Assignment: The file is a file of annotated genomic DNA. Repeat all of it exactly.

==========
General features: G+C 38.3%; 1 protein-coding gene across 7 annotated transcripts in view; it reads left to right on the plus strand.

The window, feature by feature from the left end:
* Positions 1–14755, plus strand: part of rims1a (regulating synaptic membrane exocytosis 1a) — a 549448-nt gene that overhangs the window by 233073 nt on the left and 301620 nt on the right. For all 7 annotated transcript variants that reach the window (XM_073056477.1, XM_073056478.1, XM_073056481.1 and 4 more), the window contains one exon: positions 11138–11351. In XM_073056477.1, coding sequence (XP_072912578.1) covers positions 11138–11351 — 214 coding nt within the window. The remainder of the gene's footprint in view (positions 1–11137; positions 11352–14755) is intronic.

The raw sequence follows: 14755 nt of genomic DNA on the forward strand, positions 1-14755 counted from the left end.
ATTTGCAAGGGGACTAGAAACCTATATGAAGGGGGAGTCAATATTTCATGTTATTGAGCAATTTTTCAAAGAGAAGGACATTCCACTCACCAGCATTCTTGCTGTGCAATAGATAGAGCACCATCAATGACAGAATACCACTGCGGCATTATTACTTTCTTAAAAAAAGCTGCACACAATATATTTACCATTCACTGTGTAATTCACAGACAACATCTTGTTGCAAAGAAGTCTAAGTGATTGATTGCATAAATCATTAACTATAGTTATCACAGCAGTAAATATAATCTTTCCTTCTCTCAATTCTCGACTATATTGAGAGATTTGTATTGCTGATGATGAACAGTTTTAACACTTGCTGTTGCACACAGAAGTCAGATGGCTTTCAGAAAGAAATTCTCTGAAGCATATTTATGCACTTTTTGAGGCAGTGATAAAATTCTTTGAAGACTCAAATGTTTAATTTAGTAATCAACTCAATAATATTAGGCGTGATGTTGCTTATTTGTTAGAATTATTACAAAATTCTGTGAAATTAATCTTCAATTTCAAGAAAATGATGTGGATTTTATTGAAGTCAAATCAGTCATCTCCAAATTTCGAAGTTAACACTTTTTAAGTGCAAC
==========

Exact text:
General features: G+C 38.3%; 1 protein-coding gene across 7 annotated transcripts in view; it reads left to right on the plus strand.

The window, feature by feature from the left end:
* Positions 1–14755, plus strand: part of rims1a (regulating synaptic membrane exocytosis 1a) — a 549448-nt gene that overhangs the window by 233073 nt on the left and 301620 nt on the right. For all 7 annotated transcript variants that reach the window (XM_073056477.1, XM_073056478.1, XM_073056481.1 and 4 more), the window contains one exon: positions 11138–11351. In XM_073056477.1, coding sequence (XP_072912578.1) covers positions 11138–11351 — 214 coding nt within the window. The remainder of the gene's footprint in view (positions 1–11137; positions 11352–14755) is intronic.

The raw sequence follows: 14755 nt of genomic DNA on the forward strand, positions 1-14755 counted from the left end.
ATTTGCAAGGGGACTAGAAACCTATATGAAGGGGGAGTCAATATTTCATGTTATTGAGCAATTTTTCAAAGAGAAGGACATTCCACTCACCAGCATTCTTGCTGTGCAATAGATAGAGCACCATCAATGACAGAATACCACTGCGGCATTATTACTTTCTTAAAAAAAGCTGCACACAATATATTTACCATTCACTGTGTAATTCACAGACAACATCTTGTTGCAAAGAAGTCTAAGTGATTGATTGCATAAATCATTAACTATAGTTATCACAGCAGTAAATATAATCTTTCCTTCTCTCAATTCTCGACTATATTGAGAGATTTGTATTGCTGATGATGAACAGTTTTAACACTTGCTGTTGCACACAGAAGTCAGATGGCTTTCAGAAAGAAATTCTCTGAAGCATATTTATGCACTTTTTGAGGCAGTGATAAAATTCTTTGAAGACTCAAATGTTTAATTTAGTAATCAACTCAATAATATTAGGCGTGATGTTGCTTATTTGTTAGAATTATTACAAAATTCTGTGAAATTAATCTTCAATTTCAAGAAAATGATGTGGATTTTATTGAAGTCAAATCAGTCATCTCCAAATTTCGAAGTTAACACTTTTTAAGTGCAAC